6. Cutting your block into panels and manipulating darts

Cutting and slashing your block into different pattern panels is yet another fundamental part of paper pattern making. It’s possibly the first thing that we learn as pattern makers. It’s a very similar concept in Adobe Illustrator, but doing it well can be tricky. This tutorial focuses on two separate methods and introduces the Pathfinder tool. We also explain how to use your pattern panels to close darts by rotating them around the bust point. There’s a lot of content in this tutorial, but it’s well worth watching.

 Tutorial Overview

1. Technique one: Extending your neckline line using the Pen tool to extend it beyond the outline for your basic block in preparation for cutting the block.

2. Decreasing the weight of your line to create a fine cut line.

3. Transforming your fine cut line into an object using the Expand tool.

4. Exploring layers and the arrangement of objects in Adobe Illustrator.

5. Cutting your basic block using the object and the Minus Front Pathfinder tool.

6. Creating your new neckline by removing the upper panel.

7. Technique two: Use your neckline line as a guide to cut your block.

8. Separating the two pattern panels and duplicating the neckline line.

9. Combining the separate neckline lines to their respective separated pattern panels using the Join tool.

10. Bonus – Use the Eyedropper tool to add the attributes of your existing block to your new pattern panels.

11. Dart manipulation: Cutting the block at the shoulder line and bust point using technique two in preparation for closing the existing dart.

12. Use the Pathfinder tool to individually close the separate pattern panels of your block.

13. Ungroup your block to release the individual pattern panels. Regrouping each panel separately in preparation for closing the dart.

14. Selecting and rotate the left block around the bust point to close the lower dart and open a new dart on the shoulder.

15. Using the Pathfinder tool to reunite the existing pattern panels into one block. Includes Add Anchor Point tool and how it affects the Pathfinder tool

16. Repeat the whole process using the back block dart.

17. Repeat the process by cutting the back block in two using a curved line.

18. Closing the top dart to create one seamless upper panel.

19. Locking the upper panel to create a template using the Lock tool.

19. Refining the upper block’s curved line by using the existing curved line as a template.

20. Unlocking the upper panel, joining the new curved line to the upper panel, and removing the existing curved line.

21. Rename the text elements on your block and finalize your pattern.

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  1. Chelsea

    Hi, Thanks so much for these tutorials – they are great. I’m having trouble with the scissor tool. When I go to cut, I get the message “Please use the scissor tool on a segment or an anchor point (but not on the endpoint) of a path”, even though I am clearly cutting at an anchor point. Is this a bug in the new version of AI? Any advice for a work around? Thanks – Chelsea

    • Ralph Pink

      Ah ok, I see the problem. It seems as though you have already cut the object at that point or it was never joined at that point. So essentially there is nothing to do. You have already cut the line at that point, hence why Adobe Illustrator is telling you it is an end point. Thanks for your comment!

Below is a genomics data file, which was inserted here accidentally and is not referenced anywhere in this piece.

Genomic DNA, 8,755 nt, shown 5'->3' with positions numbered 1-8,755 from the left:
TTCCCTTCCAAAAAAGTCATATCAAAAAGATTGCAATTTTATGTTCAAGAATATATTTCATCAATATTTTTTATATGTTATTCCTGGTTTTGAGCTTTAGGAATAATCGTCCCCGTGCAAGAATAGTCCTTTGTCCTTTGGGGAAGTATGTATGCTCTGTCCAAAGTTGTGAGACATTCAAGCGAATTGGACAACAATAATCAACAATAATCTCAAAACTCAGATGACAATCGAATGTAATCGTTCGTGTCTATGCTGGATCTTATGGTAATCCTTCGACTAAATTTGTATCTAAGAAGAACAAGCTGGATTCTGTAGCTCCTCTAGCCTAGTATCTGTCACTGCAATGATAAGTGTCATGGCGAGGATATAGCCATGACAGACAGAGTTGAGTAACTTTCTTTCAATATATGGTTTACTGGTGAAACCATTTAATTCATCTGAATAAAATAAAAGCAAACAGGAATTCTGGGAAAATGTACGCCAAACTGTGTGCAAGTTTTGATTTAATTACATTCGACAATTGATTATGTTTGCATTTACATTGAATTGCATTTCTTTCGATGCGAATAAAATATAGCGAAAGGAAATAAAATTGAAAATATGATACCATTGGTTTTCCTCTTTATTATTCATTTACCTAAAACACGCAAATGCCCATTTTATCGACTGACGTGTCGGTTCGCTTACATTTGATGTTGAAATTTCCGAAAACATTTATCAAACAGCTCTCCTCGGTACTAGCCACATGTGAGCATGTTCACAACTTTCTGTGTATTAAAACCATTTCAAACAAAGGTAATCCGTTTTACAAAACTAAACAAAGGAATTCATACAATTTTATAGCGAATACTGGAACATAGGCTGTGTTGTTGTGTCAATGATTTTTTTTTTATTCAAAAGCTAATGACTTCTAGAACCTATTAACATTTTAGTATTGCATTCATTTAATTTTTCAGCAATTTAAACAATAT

2. Larissa

    Hi Raph,

    I have really enjoyed all your tutorials. I’m having issue with the expand and cut feature you show in this tutorial, when I thin my line weight, “bring to front” and then “expand”, the “cut” line disappears on my block as if it’s behind. So I try all “bring to front”, “send to front” of the cut line and also the “send to back” for the block, but nothing I do seems to fix this. What am I missing?

    Thank you,

    • Ralph Pink

      Hi Larissa,

      Thanks for your comment. It seems like you’re facing a complicated issue. To better understand and assist you, I might need more detailed information. If you’re still experiencing this problem, please reach out to me via email at: info(@)patternlab.london. This way, we can work together to hopefully resolve the issue.

      Thank you!

  3. Lana

    Afternoon, really enjoying your tutorials. I am just having one issue,., When I go to join two lines either by dragging over the area or queuing them both up with the shift key I get the error message “to join, you must select two end points of the same or two different paths”. I have tried locking the piece and then hitting backspace to delete any hidden points and unlocking it again.

    • Ralph Pink

      Hmmm. That is odd. It sounds like you’re doing everything correctly. It might be a simple case of the lines your are trying to join have already been joined. If you really can’t join them then possibly lock everything and then re draw the object by tracing over the existing lines. You can then join those lines safe in the knowledge that there are no more stray points. Once you’ve joined them, unlock and delete the old object/ lines. I hope this helps. Good luck!

  4. Anonymous

    Hello, I’m enjoying your tutorials and am excited to go further with your paid for templates however I’m stuck with this tutorial and I’m not getting the right message when I follow your steps it’s saying “ The filter produced no results. Please select two intersecting paths. What am I doing wrong?

    • Ralph Pink

      Hi there. It sounds like you’re trying to join to end points to create a complete panel or pattern? The error message means that you are trying to join more than two points, which is not possible. This happens often, especially when not hitting the backspace a few times when deleting a line. Points are left behind which are pretty much invisible. Then when you try to join other lines, those points interfere.